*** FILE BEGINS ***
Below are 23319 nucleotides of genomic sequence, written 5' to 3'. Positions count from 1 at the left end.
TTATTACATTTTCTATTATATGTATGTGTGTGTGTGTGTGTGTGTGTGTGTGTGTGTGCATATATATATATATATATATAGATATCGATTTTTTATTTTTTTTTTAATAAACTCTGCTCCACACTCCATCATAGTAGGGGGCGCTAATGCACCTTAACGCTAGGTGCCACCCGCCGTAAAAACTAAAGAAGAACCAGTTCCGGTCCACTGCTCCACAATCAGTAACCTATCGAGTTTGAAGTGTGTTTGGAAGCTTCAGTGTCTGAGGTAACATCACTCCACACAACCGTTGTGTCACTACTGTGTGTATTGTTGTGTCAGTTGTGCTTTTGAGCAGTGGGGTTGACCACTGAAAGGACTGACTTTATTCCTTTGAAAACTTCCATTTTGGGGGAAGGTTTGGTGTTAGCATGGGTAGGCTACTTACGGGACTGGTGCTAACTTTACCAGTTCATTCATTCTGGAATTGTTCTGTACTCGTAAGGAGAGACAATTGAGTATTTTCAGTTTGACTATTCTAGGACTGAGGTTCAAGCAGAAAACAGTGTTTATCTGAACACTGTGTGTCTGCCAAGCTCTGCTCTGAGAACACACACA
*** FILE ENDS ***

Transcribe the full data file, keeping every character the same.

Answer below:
Below are 23319 nucleotides of genomic sequence, written 5' to 3'. Positions count from 1 at the left end.
TTATTACATTTTCTATTATATGTATGTGTGTGTGTGTGTGTGTGTGTGTGTGTGTGTGCATATATATATATATATATATAGATATCGATTTTTTATTTTTTTTTTAATAAACTCTGCTCCACACTCCATCATAGTAGGGGGCGCTAATGCACCTTAACGCTAGGTGCCACCCGCCGTAAAAACTAAAGAAGAACCAGTTCCGGTCCACTGCTCCACAATCAGTAACCTATCGAGTTTGAAGTGTGTTTGGAAGCTTCAGTGTCTGAGGTAACATCACTCCACACAACCGTTGTGTCACTACTGTGTGTATTGTTGTGTCAGTTGTGCTTTTGAGCAGTGGGGTTGACCACTGAAAGGACTGACTTTATTCCTTTGAAAACTTCCATTTTGGGGGAAGGTTTGGTGTTAGCATGGGTAGGCTACTTACGGGACTGGTGCTAACTTTACCAGTTCATTCATTCTGGAATTGTTCTGTACTCGTAAGGAGAGACAATTGAGTATTTTCAGTTTGACTATTCTAGGACTGAGGTTCAAGCAGAAAACAGTGTTTATCTGAACACTGTGTGTCTGCCAAGCTCTGCTCTGAGAACACACACA